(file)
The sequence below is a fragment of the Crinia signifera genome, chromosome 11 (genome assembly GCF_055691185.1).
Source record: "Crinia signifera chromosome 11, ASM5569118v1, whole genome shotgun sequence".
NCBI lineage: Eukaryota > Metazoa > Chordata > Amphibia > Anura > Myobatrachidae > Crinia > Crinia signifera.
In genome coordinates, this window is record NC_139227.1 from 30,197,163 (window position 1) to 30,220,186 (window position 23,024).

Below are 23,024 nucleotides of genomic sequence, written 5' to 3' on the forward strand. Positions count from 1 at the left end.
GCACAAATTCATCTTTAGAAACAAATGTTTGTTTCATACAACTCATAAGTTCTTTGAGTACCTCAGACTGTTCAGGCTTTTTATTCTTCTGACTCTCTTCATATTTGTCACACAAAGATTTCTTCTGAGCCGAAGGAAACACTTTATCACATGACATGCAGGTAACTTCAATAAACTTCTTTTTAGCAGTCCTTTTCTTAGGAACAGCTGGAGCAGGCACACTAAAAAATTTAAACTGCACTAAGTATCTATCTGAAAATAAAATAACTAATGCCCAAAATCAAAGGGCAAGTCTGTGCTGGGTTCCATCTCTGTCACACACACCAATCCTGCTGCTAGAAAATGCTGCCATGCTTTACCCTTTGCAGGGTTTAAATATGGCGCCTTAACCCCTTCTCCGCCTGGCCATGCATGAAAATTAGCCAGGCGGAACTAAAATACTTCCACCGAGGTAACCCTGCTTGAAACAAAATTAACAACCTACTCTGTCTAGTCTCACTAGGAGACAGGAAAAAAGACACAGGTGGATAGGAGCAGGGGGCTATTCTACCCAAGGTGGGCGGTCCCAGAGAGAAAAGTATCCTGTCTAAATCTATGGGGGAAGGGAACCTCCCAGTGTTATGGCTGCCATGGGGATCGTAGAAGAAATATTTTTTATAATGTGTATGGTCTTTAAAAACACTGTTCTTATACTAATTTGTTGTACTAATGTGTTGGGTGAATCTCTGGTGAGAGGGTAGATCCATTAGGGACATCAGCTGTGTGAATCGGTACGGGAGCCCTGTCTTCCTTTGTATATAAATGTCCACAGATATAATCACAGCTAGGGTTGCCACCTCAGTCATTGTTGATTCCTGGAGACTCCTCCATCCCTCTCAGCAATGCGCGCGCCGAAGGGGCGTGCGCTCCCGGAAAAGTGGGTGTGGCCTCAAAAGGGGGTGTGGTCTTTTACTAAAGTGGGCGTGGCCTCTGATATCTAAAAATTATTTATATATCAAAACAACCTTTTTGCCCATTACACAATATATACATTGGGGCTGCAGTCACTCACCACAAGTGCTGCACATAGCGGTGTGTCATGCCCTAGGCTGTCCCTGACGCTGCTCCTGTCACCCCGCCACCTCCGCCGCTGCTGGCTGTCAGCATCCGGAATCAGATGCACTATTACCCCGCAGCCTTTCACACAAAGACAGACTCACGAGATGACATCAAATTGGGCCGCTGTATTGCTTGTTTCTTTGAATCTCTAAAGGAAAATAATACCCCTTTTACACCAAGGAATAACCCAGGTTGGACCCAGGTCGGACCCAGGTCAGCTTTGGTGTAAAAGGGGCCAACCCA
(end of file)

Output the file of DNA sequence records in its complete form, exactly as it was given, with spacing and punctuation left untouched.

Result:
The sequence below is a fragment of the Crinia signifera genome, chromosome 11 (genome assembly GCF_055691185.1).
Source record: "Crinia signifera chromosome 11, ASM5569118v1, whole genome shotgun sequence".
NCBI lineage: Eukaryota > Metazoa > Chordata > Amphibia > Anura > Myobatrachidae > Crinia > Crinia signifera.
In genome coordinates, this window is record NC_139227.1 from 30,197,163 (window position 1) to 30,220,186 (window position 23,024).

Below are 23,024 nucleotides of genomic sequence, written 5' to 3' on the forward strand. Positions count from 1 at the left end.
GCACAAATTCATCTTTAGAAACAAATGTTTGTTTCATACAACTCATAAGTTCTTTGAGTACCTCAGACTGTTCAGGCTTTTTATTCTTCTGACTCTCTTCATATTTGTCACACAAAGATTTCTTCTGAGCCGAAGGAAACACTTTATCACATGACATGCAGGTAACTTCAATAAACTTCTTTTTAGCAGTCCTTTTCTTAGGAACAGCTGGAGCAGGCACACTAAAAAATTTAAACTGCACTAAGTATCTATCTGAAAATAAAATAACTAATGCCCAAAATCAAAGGGCAAGTCTGTGCTGGGTTCCATCTCTGTCACACACACCAATCCTGCTGCTAGAAAATGCTGCCATGCTTTACCCTTTGCAGGGTTTAAATATGGCGCCTTAACCCCTTCTCCGCCTGGCCATGCATGAAAATTAGCCAGGCGGAACTAAAATACTTCCACCGAGGTAACCCTGCTTGAAACAAAATTAACAACCTACTCTGTCTAGTCTCACTAGGAGACAGGAAAAAAGACACAGGTGGATAGGAGCAGGGGGCTATTCTACCCAAGGTGGGCGGTCCCAGAGAGAAAAGTATCCTGTCTAAATCTATGGGGGAAGGGAACCTCCCAGTGTTATGGCTGCCATGGGGATCGTAGAAGAAATATTTTTTATAATGTGTATGGTCTTTAAAAACACTGTTCTTATACTAATTTGTTGTACTAATGTGTTGGGTGAATCTCTGGTGAGAGGGTAGATCCATTAGGGACATCAGCTGTGTGAATCGGTACGGGAGCCCTGTCTTCCTTTGTATATAAATGTCCACAGATATAATCACAGCTAGGGTTGCCACCTCAGTCATTGTTGATTCCTGGAGACTCCTCCATCCCTCTCAGCAATGCGCGCGCCGAAGGGGCGTGCGCTCCCGGAAAAGTGGGTGTGGCCTCAAAAGGGGGTGTGGTCTTTTACTAAAGTGGGCGTGGCCTCTGATATCTAAAAATTATTTATATATCAAAACAACCTTTTTGCCCATTACACAATATATACATTGGGGCTGCAGTCACTCACCACAAGTGCTGCACATAGCGGTGTGTCATGCCCTAGGCTGTCCCTGACGCTGCTCCTGTCACCCCGCCACCTCCGCCGCTGCTGGCTGTCAGCATCCGGAATCAGATGCACTATTACCCCGCAGCCTTTCACACAAAGACAGACTCACGAGATGACATCAAATTGGGCCGCTGTATTGCTTGTTTCTTTGAATCTCTAAAGGAAAATAATACCCCTTTTACACCAAGGAATAACCCAGGTTGGACCCAGGTCGGACCCAGGTCAGCTTTGGTGTAAAAGGGGCCAACCCA